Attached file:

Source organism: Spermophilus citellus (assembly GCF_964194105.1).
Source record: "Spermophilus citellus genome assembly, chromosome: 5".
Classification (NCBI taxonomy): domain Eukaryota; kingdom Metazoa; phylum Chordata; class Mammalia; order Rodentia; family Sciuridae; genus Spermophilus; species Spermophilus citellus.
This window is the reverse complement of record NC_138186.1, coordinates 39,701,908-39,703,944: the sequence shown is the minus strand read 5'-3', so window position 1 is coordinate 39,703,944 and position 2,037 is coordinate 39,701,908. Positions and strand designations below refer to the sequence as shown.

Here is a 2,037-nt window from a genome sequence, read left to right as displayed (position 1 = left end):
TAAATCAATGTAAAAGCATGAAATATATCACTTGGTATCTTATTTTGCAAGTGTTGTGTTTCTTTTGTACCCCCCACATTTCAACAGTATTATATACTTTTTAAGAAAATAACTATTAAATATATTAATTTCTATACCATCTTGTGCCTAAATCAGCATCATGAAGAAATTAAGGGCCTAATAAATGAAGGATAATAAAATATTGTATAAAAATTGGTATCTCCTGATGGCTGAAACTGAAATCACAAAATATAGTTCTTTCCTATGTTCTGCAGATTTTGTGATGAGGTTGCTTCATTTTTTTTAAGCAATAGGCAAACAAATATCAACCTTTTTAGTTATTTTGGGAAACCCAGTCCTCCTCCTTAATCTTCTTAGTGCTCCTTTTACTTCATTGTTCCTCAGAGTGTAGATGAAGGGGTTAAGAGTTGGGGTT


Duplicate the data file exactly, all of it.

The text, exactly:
Source organism: Spermophilus citellus (assembly GCF_964194105.1).
Source record: "Spermophilus citellus genome assembly, chromosome: 5".
Classification (NCBI taxonomy): domain Eukaryota; kingdom Metazoa; phylum Chordata; class Mammalia; order Rodentia; family Sciuridae; genus Spermophilus; species Spermophilus citellus.
This window is the reverse complement of record NC_138186.1, coordinates 39,701,908-39,703,944: the sequence shown is the minus strand read 5'-3', so window position 1 is coordinate 39,703,944 and position 2,037 is coordinate 39,701,908. Positions and strand designations below refer to the sequence as shown.

Here is a 2,037-nt window from a genome sequence, read left to right as displayed (position 1 = left end):
TAAATCAATGTAAAAGCATGAAATATATCACTTGGTATCTTATTTTGCAAGTGTTGTGTTTCTTTTGTACCCCCCACATTTCAACAGTATTATATACTTTTTAAGAAAATAACTATTAAATATATTAATTTCTATACCATCTTGTGCCTAAATCAGCATCATGAAGAAATTAAGGGCCTAATAAATGAAGGATAATAAAATATTGTATAAAAATTGGTATCTCCTGATGGCTGAAACTGAAATCACAAAATATAGTTCTTTCCTATGTTCTGCAGATTTTGTGATGAGGTTGCTTCATTTTTTTTAAGCAATAGGCAAACAAATATCAACCTTTTTAGTTATTTTGGGAAACCCAGTCCTCCTCCTTAATCTTCTTAGTGCTCCTTTTACTTCATTGTTCCTCAGAGTGTAGATGAAGGGGTTAAGAGTTGGGGTT